He actually had stopped screaming because she had startled him so. The scream which had been coming almost choked him. The tears were streaming down his face and he shook all over.
“I can’t stop!” he gasped and sobbed. “I can’t—I can’t!”
“You can!” shouted Mary. “Half that ails you is hysterics and temper—just hysterics—hysterics—hysterics!” and she stamped each time she said it.
“I felt the lump—I felt it,” choked out Colin. “I knew I should. I shall have a hunch on my back and then I shall die,” and he began to writhe again and turned on his face and sobbed and wailed but he didn’t scream.
“You didn’t feel a lump!” contradicted Mary fiercely. “If you did it was only a hysterical lump. Hysterics makes lumps. There’s nothing the matter with your horrid back—nothing but hysterics! Turn over and let me look at it!”
She liked the word “hysterics” and felt somehow as if it had an effect on him. He was probably like herself and had never heard it before.
“Nurse,” she commanded, “come here and show me his back this minute!”
The nurse, Mrs. Medlock and Martha had been standing huddled together near the door staring at her, their mouths half open. All three had gasped with fright more than once. The nurse came forward as if she were half afraid. Colin was heaving with great breathless sobs.
“Perhaps he—he won’t let me,” she hesitated in a low voice.
Colin heard her, however, and he gasped out between two sobs:
“Sh-show her! She-she’ll see then!”
It was a poor thin back to look at when it was bared. Every rib could be counted and every joint of the spine, though Mistress Mary did not count them as she bent over and examined them with a solemn savage little face. She looked so sour and old-fashioned that the nurse turned her head aside to hide the twitching of her mouth. There was just a minute’s silence, for even Colin tried to hold his breath while Mary looked up and down his spine, and down and up, as intently as if she had been the great doctor from London.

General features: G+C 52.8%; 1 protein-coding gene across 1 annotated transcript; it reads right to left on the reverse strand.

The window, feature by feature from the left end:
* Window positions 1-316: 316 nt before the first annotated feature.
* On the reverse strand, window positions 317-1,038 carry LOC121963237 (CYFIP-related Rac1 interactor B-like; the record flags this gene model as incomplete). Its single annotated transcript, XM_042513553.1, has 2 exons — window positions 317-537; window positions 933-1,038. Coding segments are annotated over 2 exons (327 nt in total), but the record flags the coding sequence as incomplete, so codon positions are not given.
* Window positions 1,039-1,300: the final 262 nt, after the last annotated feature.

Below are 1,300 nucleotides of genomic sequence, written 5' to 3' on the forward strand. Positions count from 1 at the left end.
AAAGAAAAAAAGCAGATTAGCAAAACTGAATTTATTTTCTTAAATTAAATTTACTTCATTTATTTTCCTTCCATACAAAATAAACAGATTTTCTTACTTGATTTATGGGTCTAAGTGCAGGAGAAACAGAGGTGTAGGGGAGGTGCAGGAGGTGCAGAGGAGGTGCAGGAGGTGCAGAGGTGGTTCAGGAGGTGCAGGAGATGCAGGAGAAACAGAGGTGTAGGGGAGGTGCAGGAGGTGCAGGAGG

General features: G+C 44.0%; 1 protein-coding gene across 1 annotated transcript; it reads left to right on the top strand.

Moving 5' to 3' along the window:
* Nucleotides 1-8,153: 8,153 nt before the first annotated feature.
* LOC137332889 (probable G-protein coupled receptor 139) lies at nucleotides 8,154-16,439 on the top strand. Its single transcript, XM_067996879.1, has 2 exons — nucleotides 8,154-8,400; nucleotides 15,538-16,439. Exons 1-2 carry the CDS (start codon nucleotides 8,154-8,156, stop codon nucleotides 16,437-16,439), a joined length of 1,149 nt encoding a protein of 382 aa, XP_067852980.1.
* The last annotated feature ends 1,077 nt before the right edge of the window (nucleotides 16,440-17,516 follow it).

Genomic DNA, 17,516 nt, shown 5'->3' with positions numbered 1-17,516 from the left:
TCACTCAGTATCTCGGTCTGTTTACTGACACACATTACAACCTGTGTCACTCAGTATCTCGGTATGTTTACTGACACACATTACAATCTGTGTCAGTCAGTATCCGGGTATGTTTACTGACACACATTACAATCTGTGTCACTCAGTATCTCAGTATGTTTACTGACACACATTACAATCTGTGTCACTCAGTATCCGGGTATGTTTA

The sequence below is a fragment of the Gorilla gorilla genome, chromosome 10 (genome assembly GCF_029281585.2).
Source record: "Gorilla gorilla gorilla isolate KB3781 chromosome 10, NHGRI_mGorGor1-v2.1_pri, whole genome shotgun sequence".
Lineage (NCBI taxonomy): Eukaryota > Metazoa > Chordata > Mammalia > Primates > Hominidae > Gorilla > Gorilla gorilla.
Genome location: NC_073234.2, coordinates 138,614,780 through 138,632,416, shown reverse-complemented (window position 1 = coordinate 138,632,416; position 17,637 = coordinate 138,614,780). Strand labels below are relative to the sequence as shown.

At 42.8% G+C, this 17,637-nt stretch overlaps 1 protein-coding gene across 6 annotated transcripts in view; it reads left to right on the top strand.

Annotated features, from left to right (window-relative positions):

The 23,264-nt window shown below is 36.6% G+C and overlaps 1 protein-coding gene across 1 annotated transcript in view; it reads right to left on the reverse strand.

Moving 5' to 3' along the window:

“There’s not a single lump there!” she said at last. “There’s not a lump as big as a pin—except backbone lumps, and you can only feel them because you’re thin. I’ve got backbone lumps myself, and they used to stick out as much as yours do, until I began to get fatter, and I am not fat enough yet to hide them. There’s not a lump as big as a pin! If you ever say there is again, I shall laugh!”
No one but Colin himself knew what effect those crossly spoken childish words had on him. If he had ever had any one to talk to about his secret terrors—if he had ever dared to let himself ask questions—if he had had childish companions and had not lain on his back in the huge closed house, breathing an atmosphere heavy with the fears of people who were most of them ignorant and tired of him, he would have found out that most of his fright and illness was created by himself. But he had lain and thought of himself and his aches and weariness for hours and days and months and years. And now that an angry unsympathetic little girl insisted obstinately that he was not as ill as he thought he was he actually felt as if she might be speaking the truth.
“I didn’t know,” ventured the nurse, “that he thought he had a lump on his spine. His back is weak because he won’t try to sit up. I could have told him there was no lump there.” Colin gulped and turned his face a little to look at her.
“C-could you?” he said pathetically.
“There!” said Mary, and she gulped too.
Colin turned on his face again and but for his long-drawn broken breaths, which were the dying down of his storm of sobbing, he lay still for a minute, though great tears streamed down his face and wet the pillow. Actually the tears meant that a curious great relief had come to him. Presently he turned and looked at the nurse again and strangely enough he was not like a Rajah at all as he spoke to her.
“Do you think—I could—live to grow up?” he said.
The nurse was neither clever nor soft-hearted but she could repeat some of the London doctor’s words.